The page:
There was no cake, no candles and no presents, but we did pause briefly to note that our younger son Toby turned 1½ yesterday. At this point, I could trot out all the usual banal clichés such as “He grows up so fast” or “It only seems like yesterday …”, but let’s just accept that they are true and move on, shall we?

When Toby celebrated his first birthday, I wrote a post chronicling a year of change in the outside world and including a selection of 25 photos from his first year. I won’t be doing anything so grand here – other than the photo to the right which pretty much sums him up right now. But I thought I would capture three few random observations about his passage from 12 to 18 months. I won’t pretend that there is anything earth-shatteringly unique about any of these, but they are just parts of his personal journey.

1. Shall I compare thee to a summer’s day? Or, at least, your brother?

With the best will in the world, it is impossible not to compare Toby to where his brother Isaac was at the same age. He was just over a month slower to start walking and his speech development has been a little slower – by 18 months Zac was so precociously advanced that he was already quoting the Complete Works of Shakespeare (well, something like that) – but as we are constantly reminding ourselves it is not a competition. These things are, in my opinion, best considered as milestones rather than benchmarks – you pass them, but you don’t measure them – but interestingly I seem to have a more detailed memory of what happened when with Zac than Heather does. Which is odd, given that I would normally forget my head if it wasn’t screwed on and the only time I can ever remember anything better than Heather is when it comes to pub quiz trivia.

Mind you, although he was slower to start walking than Zac was he is certainly making up for lost time. He walks both faster and further than his brother did at the same age. At Legoland last week he wanted to walk everywhere rather than be pushed around in his buggy, and yesterday he walked back from the shops with Heather, a distance of close to half a mile. The boy has stamina. He’ll be walking from Land’s End to John O’Groats next.

And speech-wise he’s at that cute phase where the sounds are just starting to come together. When he sees me with my laptop bag in the morning, he will invariably wave enthusiastically and shout “Bye-ba, da-dy!” at me. He isn’t yet showing signs of turning into the incessant chatterbox that his brother is, though. My ear-drums are thankful for that.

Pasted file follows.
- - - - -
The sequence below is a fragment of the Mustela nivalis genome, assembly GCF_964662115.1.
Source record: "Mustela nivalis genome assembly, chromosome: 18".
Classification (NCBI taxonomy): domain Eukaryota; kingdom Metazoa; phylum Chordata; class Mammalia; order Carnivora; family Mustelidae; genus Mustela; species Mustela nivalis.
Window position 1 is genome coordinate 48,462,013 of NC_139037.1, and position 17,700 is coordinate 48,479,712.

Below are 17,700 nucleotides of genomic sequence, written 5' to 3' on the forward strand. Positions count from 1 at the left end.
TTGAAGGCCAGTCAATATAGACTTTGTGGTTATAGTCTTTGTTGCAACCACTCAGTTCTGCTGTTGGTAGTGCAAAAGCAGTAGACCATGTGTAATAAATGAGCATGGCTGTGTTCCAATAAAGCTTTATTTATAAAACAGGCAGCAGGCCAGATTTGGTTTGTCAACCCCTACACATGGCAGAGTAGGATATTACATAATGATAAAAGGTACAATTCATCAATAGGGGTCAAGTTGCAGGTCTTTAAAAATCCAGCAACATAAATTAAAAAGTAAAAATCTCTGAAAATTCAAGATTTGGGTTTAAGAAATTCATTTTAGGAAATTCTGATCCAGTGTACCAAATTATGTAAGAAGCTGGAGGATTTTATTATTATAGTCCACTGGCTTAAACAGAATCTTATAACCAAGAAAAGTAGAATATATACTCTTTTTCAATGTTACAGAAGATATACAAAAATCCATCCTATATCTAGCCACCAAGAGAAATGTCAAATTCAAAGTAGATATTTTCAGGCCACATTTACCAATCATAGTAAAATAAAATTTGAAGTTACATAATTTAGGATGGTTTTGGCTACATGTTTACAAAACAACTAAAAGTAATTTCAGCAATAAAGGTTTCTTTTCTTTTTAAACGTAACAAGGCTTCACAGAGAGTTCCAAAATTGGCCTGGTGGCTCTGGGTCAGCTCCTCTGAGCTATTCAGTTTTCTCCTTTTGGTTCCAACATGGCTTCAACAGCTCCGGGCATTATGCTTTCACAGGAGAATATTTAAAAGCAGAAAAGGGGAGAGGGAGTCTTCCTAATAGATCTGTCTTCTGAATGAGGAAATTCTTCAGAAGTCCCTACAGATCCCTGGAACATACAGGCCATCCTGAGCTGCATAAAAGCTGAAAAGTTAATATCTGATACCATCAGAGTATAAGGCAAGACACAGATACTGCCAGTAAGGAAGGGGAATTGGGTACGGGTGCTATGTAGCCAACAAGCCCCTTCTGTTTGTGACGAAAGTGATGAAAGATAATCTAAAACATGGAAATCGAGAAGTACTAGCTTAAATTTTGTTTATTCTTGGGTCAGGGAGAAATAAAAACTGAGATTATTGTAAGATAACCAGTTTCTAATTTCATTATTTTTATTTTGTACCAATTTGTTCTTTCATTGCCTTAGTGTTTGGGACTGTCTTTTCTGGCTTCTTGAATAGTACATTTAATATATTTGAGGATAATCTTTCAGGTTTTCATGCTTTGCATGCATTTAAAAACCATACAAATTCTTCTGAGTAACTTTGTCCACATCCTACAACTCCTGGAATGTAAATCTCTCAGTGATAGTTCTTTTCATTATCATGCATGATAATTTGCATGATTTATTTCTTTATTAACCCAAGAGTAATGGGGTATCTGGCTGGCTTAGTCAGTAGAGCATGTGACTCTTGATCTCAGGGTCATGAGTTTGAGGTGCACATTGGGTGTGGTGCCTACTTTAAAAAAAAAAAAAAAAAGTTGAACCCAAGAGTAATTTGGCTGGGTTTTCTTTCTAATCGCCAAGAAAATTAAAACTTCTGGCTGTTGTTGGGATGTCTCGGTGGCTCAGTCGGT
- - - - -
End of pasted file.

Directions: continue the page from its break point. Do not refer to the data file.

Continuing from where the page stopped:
2. 1½ going on 3½

It has become increasingly obvious since Toby started walking that having an older brother he idolises (and who loves him back) means that he is desperate to do everything Isaac does.  If Zac has a new toy, he wants to play with it. He has tried to ride Zac’s training bike. When we built Zac’s new bed last weekend – one of those mid-sleepers where you have to climb up three steps to get in – he was straight in there, climbing up steps which should have been too big for him and tucking himself in under the duvet with a self-satisfied cheer. If it’s good enough for Zac, it’s certainly good enough for him. And why not?

3. A boy’s boy

At 18 months, although Zac did enjoy a spot of rough-and-tumble (he still does), he was already showing signs of more artistic leanings and being in touch with his feminine side. He had already developed an incredible ear for music, and regular readers will recall that I have documented his love of dancing, singing, dressing up and all things pink elsewhere. Only recently has he developed any kind of sporting interest or prowess.

Toby, however, is a different kettle of fish. He is very much a boy’s boy, possessing a much more physical nature and a definite tendency towards being an adrenaline junkie. He will climb up anything. He will hurl himself down tall, fast and dark slides which boys twice his age (including his brother) regard with a degree of trepidation. And he has a mean upper cut, as Zac has discovered on occasion when sitting on him one time too many.

Simply put, he is utterly fearless. So while I suspect Zac – who we have at times christened ‘the health and safety inspector’ – is not the type to climb up trees because he knows that can be dangerous, his brother will be up there in a shot. I can just picture it now: Toby shinning up a tree and then tumbling out of it and breaking his arm, while Zac stands underneath with his hard hat saying “Don’t do that, Toby, It’s silly!” – something he already says with regularity – and cordoning off the area to guarantee the safety of bystanders. I’m not joking.

It’s been quite a six months, really, as Toby has grown to be more like his brother in some ways, and completely different in others.

And I guess there will also come a point when we stop celebrating half-birthdays. That day has yet to come, though. Happy half-birthday, Toby. It’s been six months to remember. Roll on the next six.